November 24, 2020 (6:36 PM)

4 min read


GRANTED APPEALS. Fr. Joel Tabora, SJ grants appeals from the student body concerning the schedule of summative exams. Photo by Jeni Anne Rosario

Following almost a week-long outcry from the student body, University President Fr. Joel Tabora, SJ grants appeals against rescheduling examinations earlier to December 2020 and apologizes for his administration’s shortcomings.

In a dialogue Monday morning between the central administration and SAMAHAN, Tabora rescinded Academic Vice President (AVP) Memo 2020-18 by allowing ‘special scheduling’ for students who want to take exams after December. 

Tabora’s notes from the dialogue said that it was “an exercise in open and courageous communication, with both sides expressing themselves honestly, often with tears.”

“…as Renz had apologized for his shortcomings, Fr. Joel also asked forgiveness of the students for mistakes and shortcomings for which administration was responsible for,” the notes read.

Outcomes of the dialogue

While students who plan on taking exams after December may communicate with their respective Deans or Chairs for special scheduling, Tabora encouraged students who are ready to take their SAs to continue taking them in December to help ease their backlogs.

The admin further recommended that SAs be taken at the end of each semester, contrary to the current Primer on Academic Policies which allows SAs to be taken within one academic year.

Taking these into consideration, Tabora’s notes said that the Primer will be revised after “discussion and approval in a future dialogue.”

“Unless otherwise revoked, the provision that summative exams can be taken at the end of an online course or within one academic year after the course stands,” it read.

The notes also clarified that the retake fee of PHP 500 is not to be paid individually but will be divided among retakers as compensation to teachers for constructing a new exam.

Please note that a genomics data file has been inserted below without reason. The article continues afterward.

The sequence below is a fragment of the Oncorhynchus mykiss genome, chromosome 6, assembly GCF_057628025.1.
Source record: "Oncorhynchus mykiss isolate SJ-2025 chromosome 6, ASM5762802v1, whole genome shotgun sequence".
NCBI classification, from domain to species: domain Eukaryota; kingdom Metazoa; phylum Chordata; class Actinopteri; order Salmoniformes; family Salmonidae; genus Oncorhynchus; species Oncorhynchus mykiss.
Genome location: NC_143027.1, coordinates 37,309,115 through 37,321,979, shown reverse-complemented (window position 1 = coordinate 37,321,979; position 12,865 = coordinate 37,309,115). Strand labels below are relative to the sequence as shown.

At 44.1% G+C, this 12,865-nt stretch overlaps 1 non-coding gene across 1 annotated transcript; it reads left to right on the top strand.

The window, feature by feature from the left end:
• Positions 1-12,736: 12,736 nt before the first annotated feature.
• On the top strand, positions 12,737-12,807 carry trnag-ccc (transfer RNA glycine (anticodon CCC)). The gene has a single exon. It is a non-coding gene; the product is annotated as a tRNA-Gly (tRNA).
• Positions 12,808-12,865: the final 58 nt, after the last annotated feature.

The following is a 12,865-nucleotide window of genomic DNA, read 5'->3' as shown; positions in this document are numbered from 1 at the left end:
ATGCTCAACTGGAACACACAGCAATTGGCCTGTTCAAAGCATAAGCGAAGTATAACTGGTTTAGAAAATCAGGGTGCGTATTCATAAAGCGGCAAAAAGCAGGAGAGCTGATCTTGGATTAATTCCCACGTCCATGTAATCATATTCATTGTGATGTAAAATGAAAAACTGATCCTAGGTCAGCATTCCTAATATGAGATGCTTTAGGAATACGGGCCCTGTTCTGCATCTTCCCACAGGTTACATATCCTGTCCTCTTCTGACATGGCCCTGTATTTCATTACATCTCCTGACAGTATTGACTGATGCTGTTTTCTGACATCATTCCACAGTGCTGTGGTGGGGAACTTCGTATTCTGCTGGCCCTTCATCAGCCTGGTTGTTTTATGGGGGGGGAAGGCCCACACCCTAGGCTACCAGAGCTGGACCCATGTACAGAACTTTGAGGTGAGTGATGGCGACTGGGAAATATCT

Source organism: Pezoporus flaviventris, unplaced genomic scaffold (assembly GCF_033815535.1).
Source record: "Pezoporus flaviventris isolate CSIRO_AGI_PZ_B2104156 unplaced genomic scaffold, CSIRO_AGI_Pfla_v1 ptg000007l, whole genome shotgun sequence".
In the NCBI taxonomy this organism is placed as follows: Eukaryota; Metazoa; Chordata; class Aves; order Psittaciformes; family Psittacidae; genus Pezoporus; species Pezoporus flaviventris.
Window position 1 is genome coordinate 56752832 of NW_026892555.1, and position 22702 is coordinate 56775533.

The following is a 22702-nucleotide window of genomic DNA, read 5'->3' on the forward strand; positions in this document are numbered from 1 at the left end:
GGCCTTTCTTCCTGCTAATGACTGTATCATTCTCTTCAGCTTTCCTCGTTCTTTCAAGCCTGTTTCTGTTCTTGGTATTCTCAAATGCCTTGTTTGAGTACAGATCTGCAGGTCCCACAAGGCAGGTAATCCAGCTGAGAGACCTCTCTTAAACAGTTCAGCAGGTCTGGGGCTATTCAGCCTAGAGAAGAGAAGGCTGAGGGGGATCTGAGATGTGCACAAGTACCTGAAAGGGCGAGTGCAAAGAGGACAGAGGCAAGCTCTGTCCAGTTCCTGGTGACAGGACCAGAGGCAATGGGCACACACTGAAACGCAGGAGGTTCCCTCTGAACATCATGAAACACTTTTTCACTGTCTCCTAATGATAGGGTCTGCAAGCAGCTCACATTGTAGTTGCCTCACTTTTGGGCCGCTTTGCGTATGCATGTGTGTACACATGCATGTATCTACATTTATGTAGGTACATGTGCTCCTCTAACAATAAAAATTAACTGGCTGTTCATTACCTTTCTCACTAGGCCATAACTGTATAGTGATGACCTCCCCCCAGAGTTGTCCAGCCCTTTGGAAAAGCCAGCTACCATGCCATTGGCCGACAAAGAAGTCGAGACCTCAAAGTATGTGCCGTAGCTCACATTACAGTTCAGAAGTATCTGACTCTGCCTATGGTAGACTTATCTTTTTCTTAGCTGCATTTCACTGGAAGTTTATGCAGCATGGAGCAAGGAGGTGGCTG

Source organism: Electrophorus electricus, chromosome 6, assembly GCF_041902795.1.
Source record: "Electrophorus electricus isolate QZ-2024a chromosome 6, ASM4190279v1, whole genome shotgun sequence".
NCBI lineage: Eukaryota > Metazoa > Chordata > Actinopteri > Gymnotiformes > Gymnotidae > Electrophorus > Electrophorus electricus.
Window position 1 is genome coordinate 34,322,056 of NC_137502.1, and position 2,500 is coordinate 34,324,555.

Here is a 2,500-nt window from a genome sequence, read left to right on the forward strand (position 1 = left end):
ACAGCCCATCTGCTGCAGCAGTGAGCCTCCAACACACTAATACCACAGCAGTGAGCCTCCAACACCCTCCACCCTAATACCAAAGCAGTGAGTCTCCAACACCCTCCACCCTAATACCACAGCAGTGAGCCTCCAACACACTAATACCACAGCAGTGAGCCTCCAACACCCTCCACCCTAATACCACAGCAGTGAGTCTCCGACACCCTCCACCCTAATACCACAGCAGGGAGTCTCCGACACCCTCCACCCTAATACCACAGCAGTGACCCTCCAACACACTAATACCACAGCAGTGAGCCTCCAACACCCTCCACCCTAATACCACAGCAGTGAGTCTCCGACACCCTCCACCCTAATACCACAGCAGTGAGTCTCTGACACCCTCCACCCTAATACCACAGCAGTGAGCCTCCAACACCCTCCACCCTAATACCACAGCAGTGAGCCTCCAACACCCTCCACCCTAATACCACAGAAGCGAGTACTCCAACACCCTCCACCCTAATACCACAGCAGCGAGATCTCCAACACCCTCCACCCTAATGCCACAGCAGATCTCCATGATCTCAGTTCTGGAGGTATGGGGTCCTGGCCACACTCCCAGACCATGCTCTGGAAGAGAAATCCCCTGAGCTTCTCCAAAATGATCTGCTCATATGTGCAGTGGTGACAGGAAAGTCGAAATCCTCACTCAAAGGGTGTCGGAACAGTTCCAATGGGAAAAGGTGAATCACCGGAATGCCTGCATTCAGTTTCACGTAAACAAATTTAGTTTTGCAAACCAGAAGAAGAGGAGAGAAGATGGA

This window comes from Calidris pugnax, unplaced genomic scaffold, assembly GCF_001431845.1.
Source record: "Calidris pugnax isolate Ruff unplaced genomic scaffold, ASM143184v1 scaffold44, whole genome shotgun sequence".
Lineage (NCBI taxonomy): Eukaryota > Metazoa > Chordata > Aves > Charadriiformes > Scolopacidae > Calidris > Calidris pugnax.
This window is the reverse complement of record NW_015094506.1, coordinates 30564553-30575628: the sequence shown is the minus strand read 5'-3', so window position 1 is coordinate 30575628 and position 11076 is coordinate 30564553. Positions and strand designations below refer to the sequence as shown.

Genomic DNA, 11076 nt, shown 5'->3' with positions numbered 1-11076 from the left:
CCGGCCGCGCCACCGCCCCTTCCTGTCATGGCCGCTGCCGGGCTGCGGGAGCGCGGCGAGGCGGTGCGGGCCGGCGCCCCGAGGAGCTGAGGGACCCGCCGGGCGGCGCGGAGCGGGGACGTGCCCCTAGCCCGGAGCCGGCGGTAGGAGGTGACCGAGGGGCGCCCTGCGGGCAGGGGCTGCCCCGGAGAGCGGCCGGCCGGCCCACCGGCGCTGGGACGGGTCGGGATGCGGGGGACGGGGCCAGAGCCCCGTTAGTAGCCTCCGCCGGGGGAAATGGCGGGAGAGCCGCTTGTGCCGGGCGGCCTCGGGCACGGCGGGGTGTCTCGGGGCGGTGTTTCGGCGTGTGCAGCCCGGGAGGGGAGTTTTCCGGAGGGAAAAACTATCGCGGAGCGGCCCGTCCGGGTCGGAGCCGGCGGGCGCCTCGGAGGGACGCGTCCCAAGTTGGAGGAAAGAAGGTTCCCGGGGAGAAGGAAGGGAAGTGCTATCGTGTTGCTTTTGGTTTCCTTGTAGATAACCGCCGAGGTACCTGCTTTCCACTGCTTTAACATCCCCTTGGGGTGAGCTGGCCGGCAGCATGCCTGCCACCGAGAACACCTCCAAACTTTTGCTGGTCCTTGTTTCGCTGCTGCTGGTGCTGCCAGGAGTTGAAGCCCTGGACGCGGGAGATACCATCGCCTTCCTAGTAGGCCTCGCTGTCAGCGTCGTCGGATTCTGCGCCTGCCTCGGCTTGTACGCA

‘Victory’ for the students

Among all the clusters, the previously issued memorandum hit the School of Engineering and Architecture (SEA), and Accountancy students the hardest. Josh Daquipil, the SEA representative, mentioned how seeing the struggle of his fellow constituents is what pushed him to continue fighting with the students.

“It is my duty as the SEA Representative to provide a spotlight for their voice in the Ateneo, especially since they are not the only ones experiencing difficulty,” Daquipil said.

Daquipil also added that the overruling of the previous memorandum allowed the students to no longer be pressured to work within the context of the deadline that was set, seeing that a ‘one size fits all policies’ is not as efficient as one may think.

Meanwhile, Accountancy Representative Rhoi Verallo shared how the sentiments of the Accountancy students served as his power and motivation to continue pushing for an appeal, amid the frustration he felt on the slim chance of being heard. 

“But just when I was on the verge of giving up, I realized that this fight was never about me. It was always about the 1,094 students in my cluster who have cried for justice since the start of these online classes. Their stories of struggles fueled me to continue pushing and lobbying for what they deserve,” Verallo said.

The Accountancy representative further asserted that everyone deserves to be treated as students and not as robots. The university must not expect their students to program themselves and to speed up their learning process just because of the limited time.

“This ‘victory’ will always be remembered because this is a clear reminder that nothing is irrevocable when the students speak up and fight against any injustice that impedes their development,” he added.

The #AdDUStrike movement supported by the student leaders was also brought to the attention of the administrators, to which they were “hurt and dismayed,” according to Tabora’s notes.

SAMAHAN President Renz Lacorte said students’ concerns stem from their experiences and truthful takes of what has happened since the beginning of the academic year. 

“These are their narratives, and as [a] student government, it is our duty to elevate these truths,” Lacorte said.

Lacorte also highlighted that the conversation reaffirms the values that the SAMAHAN and administration want to promote–meaningful dialogue and mutual collaboration. 

“It is important because it honors the student body, that their voices are valid, and that they need to be heard. It also reaffirms the value that we give to student narratives and opinions in the dialogue table, as we try to come up with inclusive policies,” he said.

End the silence of the gagged!

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